Dear Third Grade Families:
We are literally FALLING into great things in third grade!
This past month we have become leaders of our own learning. Below are just a few highlights!
Writing: WE ARE WRITERS and are crafting our own true stories! As our unit draws to a close, students are honing in on the art of revising. During this process, they are learning to develop the heart of their story, drawing on various mentor texts for inspiration. In addition, students are perfecting exciting leads, writing with a storyteller’s voice, adding dialogue and finally ending their story with one of the techniques we learned to wrap up a personal narrative story!
Reading: Our reading unit has been closely linked to the work children are doing in writing. They are truly taking on the roles of readers and writers in our classroom and at home. We have learned that Tackling Complex Texts Takes Grit! This understanding invites children into the process of self-improvement and rising to reading challenges. These challenges might come from students pushing themselves to read more, or from readers tackling difficulties with word work or character work.
Reader’s Notebooks: Our Reader’s Notebooks are now filled with daily entries. Student’s lives as readers are illuminated through each section including goals, independent reading, read aloud, and finally their reading log where they record completed books.
Math: Our first unit on multiplication is drawing to a close. It has provided an opportunity to establish math routines in the classroom, and lay foundation for the multiplication work ahead. At the close of this unit we will spend approximately two week in an investigation to further student’s mathematical thinking around this topic. We have been focusing on the importance of naming the strategies, making conjectures and generalizations, and overall, simply digging deeper. Check out our number stories on our bulletin boards that show our student’s creative thinking.
Social Studies: Places We Know
Essential Questions: How are various parts of the United States similar to and different from each other? What is life like in the various parts of this country? How can talking to people about far-away places and studying maps, photos, videos, and books help us learn about life in those places?
We launched our global studies by first brainstorming and jotting notes about places we know well. We located these places on our class maps of the United States and the world. Students have immersed themselves into this unit in a burst of enthusiasm thinking about their special place. This will be a springboard subsequent units in which students be studying places, peoples and cultures more removed from their own. In the same way that this unit is intended to provide a foundation for children to the content that they’ll need for this year of Social Studies, it also provides students with a foundation for the skills of a social scientist or a researcher they’ll be building upon.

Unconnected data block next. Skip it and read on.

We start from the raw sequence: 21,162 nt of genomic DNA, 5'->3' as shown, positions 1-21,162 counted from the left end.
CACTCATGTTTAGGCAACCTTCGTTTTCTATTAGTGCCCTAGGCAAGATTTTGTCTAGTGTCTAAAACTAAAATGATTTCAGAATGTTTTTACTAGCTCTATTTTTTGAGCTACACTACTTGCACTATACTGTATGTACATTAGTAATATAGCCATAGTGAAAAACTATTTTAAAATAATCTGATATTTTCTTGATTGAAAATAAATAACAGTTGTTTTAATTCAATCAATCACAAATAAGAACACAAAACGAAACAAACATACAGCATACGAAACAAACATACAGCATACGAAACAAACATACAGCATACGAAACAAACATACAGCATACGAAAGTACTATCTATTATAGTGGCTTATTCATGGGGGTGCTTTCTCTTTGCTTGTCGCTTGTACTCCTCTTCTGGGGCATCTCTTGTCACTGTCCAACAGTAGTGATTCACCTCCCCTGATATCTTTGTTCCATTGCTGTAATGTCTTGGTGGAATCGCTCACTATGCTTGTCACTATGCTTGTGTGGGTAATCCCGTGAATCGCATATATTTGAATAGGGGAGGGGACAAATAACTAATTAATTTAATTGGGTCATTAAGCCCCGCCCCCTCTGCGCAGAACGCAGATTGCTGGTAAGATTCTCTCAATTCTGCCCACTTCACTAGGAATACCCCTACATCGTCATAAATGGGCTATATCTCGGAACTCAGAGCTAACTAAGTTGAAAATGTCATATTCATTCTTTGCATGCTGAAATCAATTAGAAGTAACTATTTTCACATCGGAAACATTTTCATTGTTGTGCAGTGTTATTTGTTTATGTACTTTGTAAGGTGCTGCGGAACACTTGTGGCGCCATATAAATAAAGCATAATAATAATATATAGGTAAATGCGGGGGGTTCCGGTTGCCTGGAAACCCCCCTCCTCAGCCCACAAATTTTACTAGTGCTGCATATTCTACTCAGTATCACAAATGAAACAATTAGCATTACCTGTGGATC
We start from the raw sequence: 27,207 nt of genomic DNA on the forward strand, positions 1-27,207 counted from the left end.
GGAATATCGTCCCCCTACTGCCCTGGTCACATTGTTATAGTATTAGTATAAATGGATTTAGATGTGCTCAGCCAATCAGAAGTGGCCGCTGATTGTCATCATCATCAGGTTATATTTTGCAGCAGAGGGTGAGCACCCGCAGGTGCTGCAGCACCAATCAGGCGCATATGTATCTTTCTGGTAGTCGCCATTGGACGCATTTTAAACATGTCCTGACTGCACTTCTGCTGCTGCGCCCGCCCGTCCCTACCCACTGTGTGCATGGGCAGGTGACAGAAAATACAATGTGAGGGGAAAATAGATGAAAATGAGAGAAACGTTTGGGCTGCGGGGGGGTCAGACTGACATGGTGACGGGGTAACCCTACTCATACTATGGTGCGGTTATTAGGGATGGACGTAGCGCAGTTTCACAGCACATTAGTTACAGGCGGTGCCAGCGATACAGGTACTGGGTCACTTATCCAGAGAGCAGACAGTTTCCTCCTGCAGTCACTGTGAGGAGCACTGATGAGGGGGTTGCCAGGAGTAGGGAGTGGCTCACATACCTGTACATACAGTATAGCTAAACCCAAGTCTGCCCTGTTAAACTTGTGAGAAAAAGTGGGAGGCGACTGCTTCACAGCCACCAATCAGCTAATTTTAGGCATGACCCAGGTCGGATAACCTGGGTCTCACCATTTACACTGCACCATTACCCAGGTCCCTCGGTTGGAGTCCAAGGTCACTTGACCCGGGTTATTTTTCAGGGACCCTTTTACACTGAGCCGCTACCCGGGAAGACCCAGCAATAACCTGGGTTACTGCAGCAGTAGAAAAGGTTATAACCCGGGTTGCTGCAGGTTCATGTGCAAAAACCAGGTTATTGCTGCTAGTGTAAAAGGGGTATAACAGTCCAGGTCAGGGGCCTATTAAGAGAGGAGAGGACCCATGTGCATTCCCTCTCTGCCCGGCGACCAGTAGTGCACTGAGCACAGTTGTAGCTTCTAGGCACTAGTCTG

Looking forward to the month ahead…
Reading: Mystery: Foundational Skills in Disguise! Students will step into their detective’s shoes! Track clues! Look out for red herrings!) This unit ramps up and emphasizes the foundational skills that lie at the heart of engaged reading. Reading mysteries is the perfect vehicle to teach these foundational skills. Students are so excited to read mysteries, they’ll leap at the chance to do the work required to really “get” the mystery. And, of course, mysteries also naturally push kids to infer—to notice clues and to wonder more about them. The rest is a surprise and we can’t wait!
Writing: Changing the World: Persuasive Speeches, Petitions, and Editorials
We will encourage students to think about a change they want to see being made locally. In the later part of the unit we will work to support students in addressing more global concerns. Student will learn how to direct his/her writing to a specific audience. It is likely that at the start of the unit, student’s speeches are apt to be fairly short. So before long, we will support students in saying more about each reason. Students can start anticipating their audience’s questions so as to address these as they write (“Maybe you are wondering why…well, let me tell you…”). This will help students elaborate on their reasons. We are eagerly waiting to hear our student’s opinions.
Social Studies: Global Studies—Places We Know: We will continue with Places We Know, that will provide a natural segue into our study on New Orleans: The people, places, and things that make NOLA unique. “Let the good times roll” – is New Orleans’ motto, which is carried out by the city’s joie de vivre. It is no wonder New Orleans is called the Birthplace of Jazz.
Math: We will begin our investigation called Muffles Truffles. Students will push their thinking and make further conjectures about multiplication, factors, and products, by developing numerous arrays to support their thinking. Our next unit in math is Graphs and Line Plots, Modeling With Data. Through this unit students will collect, organize, represent, and describe categorical data. They use a bar graph and a pictograph, using a scale with intervals larger than one) to model what their data show.
CML (Continental Math League) is on the horizon, and students are thrilled!
Lower Lab Values: Respect! We have introduced our book of the month: “The Giving Tree,” by Shel Silverstein. We are using this book as a springboard to discuss the topic of respect. At the close of the month, we will have an assembly where classes’ k-5 will join in celebrating our conversations and thinking around this most important core value.
We are filled with gratitude by your unending support, as we partner together to further your children’s love of learning.
Leslie And Kevin